- By the time the last out was recorded, the electric banner reading: “Party City celebrates another Yankees win!” began scrolling across the stadium's LED display. And as fans started making their way to the exits, Scott Grabel was officially christened as a Yankees fan. He wasn't the only one.
Thursday, August 11, 2011
We talked for a long time that night—about what, it's hard to remember. Stupid stuff. The kinds of things friends can pass hours talking about. Movies. Girls. Reminiscing. Hopes and dreams. How nothing had changed. Or everything. How we could come back from being abroad and feel like strangers to ourselves. And all the while wondering: did we trade in our innocence for a shot at the world? But the whole thing was effortless—like the four of us, all transplants to America, had always known each other like this. It was like going back and forth through time, taking from the past everything we needed to get to that moment.
I woke up in the morning with three words scribbled in my notebook: kaleidoscope so innocent. The memory was fuzzy but still intact. At one point, the visualizer on their projector made a shape like a kaleidoscope—colorful geometric stencils dancing in rhythmic patterns. A kaleidoscope is a child's toy. Children are innocent. Perhaps to a superlatively high degree. Therefore, the kaleidoscope netted innocence of its own. I thought about the last time I looked through an actual kaleidoscope and the whole cognitive process checked out. I was a child. I was innocent. Times had, quite evidently, changed since.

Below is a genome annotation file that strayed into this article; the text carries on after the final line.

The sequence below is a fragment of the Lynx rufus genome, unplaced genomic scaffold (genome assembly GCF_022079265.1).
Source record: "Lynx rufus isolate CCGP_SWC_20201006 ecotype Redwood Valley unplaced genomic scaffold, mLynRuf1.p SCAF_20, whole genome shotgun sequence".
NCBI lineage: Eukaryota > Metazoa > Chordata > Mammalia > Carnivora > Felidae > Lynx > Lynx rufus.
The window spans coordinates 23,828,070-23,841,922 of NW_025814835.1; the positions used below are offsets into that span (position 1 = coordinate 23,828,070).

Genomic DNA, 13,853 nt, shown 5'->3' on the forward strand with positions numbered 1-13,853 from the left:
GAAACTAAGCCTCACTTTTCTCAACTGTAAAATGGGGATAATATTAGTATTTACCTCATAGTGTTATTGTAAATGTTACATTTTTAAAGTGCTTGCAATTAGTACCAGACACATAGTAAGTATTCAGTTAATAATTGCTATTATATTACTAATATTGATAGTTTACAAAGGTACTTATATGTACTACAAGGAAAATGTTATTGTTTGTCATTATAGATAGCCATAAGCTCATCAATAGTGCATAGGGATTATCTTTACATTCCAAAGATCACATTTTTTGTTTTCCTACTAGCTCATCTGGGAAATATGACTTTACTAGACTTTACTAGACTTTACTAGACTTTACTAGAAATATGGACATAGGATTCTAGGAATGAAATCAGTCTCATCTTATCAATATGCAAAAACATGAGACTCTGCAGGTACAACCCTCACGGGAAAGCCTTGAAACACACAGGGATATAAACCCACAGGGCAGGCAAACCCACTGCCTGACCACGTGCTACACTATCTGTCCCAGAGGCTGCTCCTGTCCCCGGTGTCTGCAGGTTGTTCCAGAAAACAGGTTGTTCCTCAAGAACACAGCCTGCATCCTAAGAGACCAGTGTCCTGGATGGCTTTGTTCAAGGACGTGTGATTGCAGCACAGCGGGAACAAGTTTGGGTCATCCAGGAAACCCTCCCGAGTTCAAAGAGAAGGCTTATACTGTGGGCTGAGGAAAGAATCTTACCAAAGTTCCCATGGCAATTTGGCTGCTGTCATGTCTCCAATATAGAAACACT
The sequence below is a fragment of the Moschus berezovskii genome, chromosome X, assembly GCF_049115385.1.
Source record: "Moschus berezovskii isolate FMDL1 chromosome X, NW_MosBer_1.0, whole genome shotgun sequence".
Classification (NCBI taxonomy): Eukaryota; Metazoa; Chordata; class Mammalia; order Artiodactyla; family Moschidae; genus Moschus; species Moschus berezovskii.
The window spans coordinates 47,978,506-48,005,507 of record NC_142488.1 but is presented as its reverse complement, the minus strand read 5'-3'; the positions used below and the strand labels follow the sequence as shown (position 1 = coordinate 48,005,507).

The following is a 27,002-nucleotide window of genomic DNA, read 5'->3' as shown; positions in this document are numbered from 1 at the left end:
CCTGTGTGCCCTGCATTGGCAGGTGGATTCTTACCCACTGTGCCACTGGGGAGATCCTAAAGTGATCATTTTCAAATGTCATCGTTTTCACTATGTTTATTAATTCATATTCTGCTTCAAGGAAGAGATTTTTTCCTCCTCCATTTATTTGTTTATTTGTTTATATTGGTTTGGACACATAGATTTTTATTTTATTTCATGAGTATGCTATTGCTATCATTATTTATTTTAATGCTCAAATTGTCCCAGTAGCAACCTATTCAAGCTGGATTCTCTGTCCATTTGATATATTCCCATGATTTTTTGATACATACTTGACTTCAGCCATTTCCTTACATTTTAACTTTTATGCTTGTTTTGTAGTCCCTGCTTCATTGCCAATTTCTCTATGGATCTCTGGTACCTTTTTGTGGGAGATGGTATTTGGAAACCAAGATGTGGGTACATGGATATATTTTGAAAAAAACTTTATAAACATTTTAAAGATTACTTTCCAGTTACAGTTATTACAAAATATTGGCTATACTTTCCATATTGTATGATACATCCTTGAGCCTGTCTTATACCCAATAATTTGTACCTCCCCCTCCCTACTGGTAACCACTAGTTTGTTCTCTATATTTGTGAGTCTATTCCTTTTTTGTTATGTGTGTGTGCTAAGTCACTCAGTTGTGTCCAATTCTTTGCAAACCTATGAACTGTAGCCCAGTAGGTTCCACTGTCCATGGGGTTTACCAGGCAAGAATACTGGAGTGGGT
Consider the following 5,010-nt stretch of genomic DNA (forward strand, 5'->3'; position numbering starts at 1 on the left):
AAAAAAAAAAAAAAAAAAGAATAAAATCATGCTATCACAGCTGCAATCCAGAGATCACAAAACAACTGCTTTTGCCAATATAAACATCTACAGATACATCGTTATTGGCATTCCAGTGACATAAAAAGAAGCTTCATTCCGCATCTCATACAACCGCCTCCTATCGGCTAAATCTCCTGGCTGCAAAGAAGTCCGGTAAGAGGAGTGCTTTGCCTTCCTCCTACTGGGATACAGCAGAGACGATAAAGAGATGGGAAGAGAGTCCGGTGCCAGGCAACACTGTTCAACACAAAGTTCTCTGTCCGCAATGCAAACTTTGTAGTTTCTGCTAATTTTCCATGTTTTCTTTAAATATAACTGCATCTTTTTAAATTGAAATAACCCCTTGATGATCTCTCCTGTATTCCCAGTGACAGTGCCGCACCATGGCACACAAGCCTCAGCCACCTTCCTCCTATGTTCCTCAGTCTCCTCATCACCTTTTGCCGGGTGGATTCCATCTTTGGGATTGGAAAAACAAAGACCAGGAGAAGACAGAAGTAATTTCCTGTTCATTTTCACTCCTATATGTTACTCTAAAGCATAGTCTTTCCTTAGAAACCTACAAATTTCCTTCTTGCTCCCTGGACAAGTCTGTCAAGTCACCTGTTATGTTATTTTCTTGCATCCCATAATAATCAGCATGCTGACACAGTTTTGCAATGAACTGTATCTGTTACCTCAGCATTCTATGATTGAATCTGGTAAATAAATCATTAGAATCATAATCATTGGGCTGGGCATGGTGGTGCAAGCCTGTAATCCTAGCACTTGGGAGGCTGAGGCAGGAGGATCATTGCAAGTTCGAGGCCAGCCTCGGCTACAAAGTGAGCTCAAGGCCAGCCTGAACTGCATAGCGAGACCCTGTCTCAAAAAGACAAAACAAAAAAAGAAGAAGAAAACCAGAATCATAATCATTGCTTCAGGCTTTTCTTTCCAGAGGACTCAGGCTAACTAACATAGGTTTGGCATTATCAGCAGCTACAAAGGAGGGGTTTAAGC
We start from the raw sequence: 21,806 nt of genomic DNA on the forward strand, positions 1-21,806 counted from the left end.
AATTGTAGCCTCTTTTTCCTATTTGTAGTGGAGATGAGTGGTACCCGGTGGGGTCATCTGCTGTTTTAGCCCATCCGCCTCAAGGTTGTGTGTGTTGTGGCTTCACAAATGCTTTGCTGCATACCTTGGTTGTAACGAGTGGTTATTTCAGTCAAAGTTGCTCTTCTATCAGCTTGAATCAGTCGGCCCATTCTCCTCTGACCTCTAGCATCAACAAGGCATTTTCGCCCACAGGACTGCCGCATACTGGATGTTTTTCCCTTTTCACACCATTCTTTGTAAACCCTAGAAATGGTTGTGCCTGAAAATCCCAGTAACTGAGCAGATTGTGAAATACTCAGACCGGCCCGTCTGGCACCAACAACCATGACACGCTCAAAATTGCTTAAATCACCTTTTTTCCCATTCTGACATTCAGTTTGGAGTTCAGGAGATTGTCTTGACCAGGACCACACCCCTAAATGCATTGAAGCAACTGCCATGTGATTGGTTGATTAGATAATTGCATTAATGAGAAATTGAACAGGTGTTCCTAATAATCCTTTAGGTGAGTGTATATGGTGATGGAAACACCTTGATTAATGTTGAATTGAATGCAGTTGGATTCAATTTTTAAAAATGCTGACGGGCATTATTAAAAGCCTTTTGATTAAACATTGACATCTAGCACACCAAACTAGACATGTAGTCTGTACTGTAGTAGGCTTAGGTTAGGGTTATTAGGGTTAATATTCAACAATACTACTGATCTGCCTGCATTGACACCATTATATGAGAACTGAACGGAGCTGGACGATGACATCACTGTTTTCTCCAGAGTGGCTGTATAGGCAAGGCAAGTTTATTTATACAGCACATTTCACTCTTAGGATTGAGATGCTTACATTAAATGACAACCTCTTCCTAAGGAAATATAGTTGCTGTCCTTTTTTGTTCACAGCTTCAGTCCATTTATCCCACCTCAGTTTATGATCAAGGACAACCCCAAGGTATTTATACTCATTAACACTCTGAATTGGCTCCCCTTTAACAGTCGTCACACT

Wednesday, August 10, 2011
The Great Leap Forward...that's what they called it when Chairman Mao pushed the Chinese populace to export more food (to the point of which the general public was starving) and melt down steel for export (which had peasants thowing everything metal...including necessary items such as cooking pots and tools into the fires) so that China could import factory and military technology to modernize their country. The plan was a fiasco ending with countless dying of starvation and many of Mao's own camrades turning on him. Too much too fast at too large a sacrafice. However, when traveling through China today...high speed trains darting through city after city of high rises past world monuments in the shadows of modern marvels, you have to wonder if this is the China Mao had envisioned. And in the process of leaping, has China missed out on something along the way? We crossed China by train this summer to find out.